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US Navy Admiral Questions Expensive Stealth Platforms 490

Posted by Soulskill
from the doesn't-see-them-being-useful dept.
Trepidity writes "United States Navy Admiral and Chief of Naval Operations Jonathan Greenert stirred a controversy by questioning much of the thinking underlying current U.S. defense technology. He argues that stealth technology is unlikely to retain its usefulness much into the future, and so focus should switch towards standoff weapons. In addition, he criticizes the focus on expensive all-in-one platforms such as the F-35 fighter, arguing for a payload-centric, flexible approach he compares to trucks rather than luxury cars."
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US Navy Admiral Questions Expensive Stealth Platforms

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  • by AlienIntelligence (1184493) on Tuesday July 31, 2012 @10:21PM (#40837293)

    http://www.wired.com/dangerroom/2012/07/f-22-germans/ [wired.com]

    "In mid-June, 150 German airmen and eight twin-engine, non-stealthy Typhoons arrived at Eielson Air Force Base in Alaska for an American-led Red Flag exercise involving more than 100 aircraft from Germany, the U.S. Air Force and Army, NATO, Japan, Australia and Poland. Eight times during the two-week war game, individual German Typhoons flew against single F-22s in basic fighter maneuvers meant to simulate a close-range dogfight.

    The results were a surprise to the Germans and presumably the Americans, too. “We were evenly matched,” Maj. Marc Gruene told Combat Aircraft’s Jamie Hunter. The key, Gruene said, is to get as close as possible to the F-22 and stay there. “They didn’t expect us to turn so aggressively.”"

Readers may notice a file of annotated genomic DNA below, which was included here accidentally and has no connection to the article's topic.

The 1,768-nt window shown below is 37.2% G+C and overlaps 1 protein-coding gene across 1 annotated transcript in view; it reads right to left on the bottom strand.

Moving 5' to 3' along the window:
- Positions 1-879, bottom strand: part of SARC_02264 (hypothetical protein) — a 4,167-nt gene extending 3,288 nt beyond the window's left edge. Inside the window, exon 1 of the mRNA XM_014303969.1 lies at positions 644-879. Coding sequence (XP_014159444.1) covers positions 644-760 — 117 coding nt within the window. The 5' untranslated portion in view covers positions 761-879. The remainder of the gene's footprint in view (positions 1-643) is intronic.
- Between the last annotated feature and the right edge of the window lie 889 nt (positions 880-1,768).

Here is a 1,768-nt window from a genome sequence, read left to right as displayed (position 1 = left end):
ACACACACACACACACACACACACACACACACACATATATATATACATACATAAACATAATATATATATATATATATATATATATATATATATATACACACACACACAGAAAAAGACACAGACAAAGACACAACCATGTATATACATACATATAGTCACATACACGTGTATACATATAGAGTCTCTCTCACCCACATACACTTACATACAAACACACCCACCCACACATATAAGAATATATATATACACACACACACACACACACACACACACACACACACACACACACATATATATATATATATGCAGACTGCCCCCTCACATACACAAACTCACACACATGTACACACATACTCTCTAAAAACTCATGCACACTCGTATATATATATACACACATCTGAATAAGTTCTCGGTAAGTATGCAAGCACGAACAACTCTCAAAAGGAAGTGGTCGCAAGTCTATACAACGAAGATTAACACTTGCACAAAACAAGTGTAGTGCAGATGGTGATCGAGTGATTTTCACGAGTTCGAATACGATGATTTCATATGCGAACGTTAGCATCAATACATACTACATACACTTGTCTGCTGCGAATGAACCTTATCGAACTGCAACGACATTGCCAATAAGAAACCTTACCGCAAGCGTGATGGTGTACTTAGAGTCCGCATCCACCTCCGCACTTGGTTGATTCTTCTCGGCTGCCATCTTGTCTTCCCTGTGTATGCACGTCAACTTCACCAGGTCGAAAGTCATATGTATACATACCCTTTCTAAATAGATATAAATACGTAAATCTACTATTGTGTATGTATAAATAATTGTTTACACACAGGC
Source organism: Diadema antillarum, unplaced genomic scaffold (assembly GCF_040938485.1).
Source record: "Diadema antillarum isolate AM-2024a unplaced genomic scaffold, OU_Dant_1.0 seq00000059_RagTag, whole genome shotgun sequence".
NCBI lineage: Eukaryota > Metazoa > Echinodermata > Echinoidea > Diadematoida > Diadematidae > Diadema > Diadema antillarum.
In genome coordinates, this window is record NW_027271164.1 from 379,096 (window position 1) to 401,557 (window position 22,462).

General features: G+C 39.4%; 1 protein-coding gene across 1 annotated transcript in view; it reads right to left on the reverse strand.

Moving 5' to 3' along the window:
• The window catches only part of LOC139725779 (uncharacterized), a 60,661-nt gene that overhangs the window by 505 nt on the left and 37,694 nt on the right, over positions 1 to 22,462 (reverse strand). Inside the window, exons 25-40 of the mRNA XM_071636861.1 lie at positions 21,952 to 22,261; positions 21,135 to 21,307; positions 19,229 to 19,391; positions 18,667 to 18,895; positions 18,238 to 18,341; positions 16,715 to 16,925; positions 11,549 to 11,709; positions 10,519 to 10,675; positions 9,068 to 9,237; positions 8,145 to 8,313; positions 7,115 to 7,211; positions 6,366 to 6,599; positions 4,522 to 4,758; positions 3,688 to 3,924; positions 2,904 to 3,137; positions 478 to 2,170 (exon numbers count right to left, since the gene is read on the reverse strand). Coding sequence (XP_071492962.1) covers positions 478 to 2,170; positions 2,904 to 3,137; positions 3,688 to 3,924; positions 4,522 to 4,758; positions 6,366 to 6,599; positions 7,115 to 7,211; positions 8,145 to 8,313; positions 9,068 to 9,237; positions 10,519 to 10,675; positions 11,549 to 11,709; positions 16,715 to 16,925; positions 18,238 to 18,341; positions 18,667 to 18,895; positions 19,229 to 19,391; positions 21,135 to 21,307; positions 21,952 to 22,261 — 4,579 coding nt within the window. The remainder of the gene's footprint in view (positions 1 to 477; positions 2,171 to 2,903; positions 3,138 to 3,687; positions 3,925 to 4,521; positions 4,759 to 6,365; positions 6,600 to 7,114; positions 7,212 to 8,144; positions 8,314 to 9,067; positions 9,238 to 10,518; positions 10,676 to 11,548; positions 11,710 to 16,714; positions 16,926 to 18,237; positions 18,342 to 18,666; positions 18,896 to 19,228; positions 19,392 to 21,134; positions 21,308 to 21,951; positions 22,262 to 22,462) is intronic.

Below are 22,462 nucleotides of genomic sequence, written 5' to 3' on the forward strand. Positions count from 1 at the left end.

• Cui bono? (Score:5, Interesting)

    by jaymzter (452402) on Tuesday July 31, 2012 @10:30PM (#40837371) Homepage

    Think about the source folks. I'm an ex-Navy man so it pains me to say, but to me it seems obvious what's going on here. Ask yourself, does it benefit the Navy or Marines if we standardize on a subset of airframes? Who do you think would be the major driver of those designs? It's going to be the Air Force, and the needs of the fleet are going to come second to theirs.

    Next, the Admiral himself brings up aircraft carriers, a platform not known for its stealthiness. In fact, pretty much any Navy ship designed for stealth is going to be smaller and have a small crew as well. He's defending his turf and his budget, which in a sense is very much his job as CNO. Or at least that's my take.

    Go Navy, Beat Army! ;-)

  • by Sasayaki (1096761) on Tuesday July 31, 2012 @11:30PM (#40837837)

    I'm not sure why this big push towards "the One True Airframe" exists in current aircraft design philosophy.

    I'm a big fan of cheap, specialized airframes which are given one specific goal and then features are "added on". For example, take one of my favourite aircraft, the A-10 Warthog.

    It's one-sentence goal is: "Easily destroy any armoured vehicle that the US could conceivably encounter within the next 50 years."

    Which it does. Additional features it has:

    - Extremely tough and rugged.
    - Very long duration, able to loiter and provide cover for extended durations.
    - Cheap in construction and simple to maintain.
    - Minimally capable in missile-based air-air combat (it's not a dogfighter but it's not helpless either, like an AC-130 is).
    - The A-10's cannon is effective against infantry (duh), buildings, helicopters and small naval assets.
    - Able to deliver complex munitions (cluster bombs, air dropped mines, dumb bombs, smart missiles, etc).
    - Able to function in electronic warfare/forward command roles.
    - Fast enough to get to combat locations fairly quickly (subsonic, but still jet powered and fast compared to things like the AC-130 Spectre).

    All of which is good, but are all of these things are secondary to its primary goal; blow the absolute piss and shit out of anything with treads or wheels. If it can't do that, the rest is fairly much window dressing.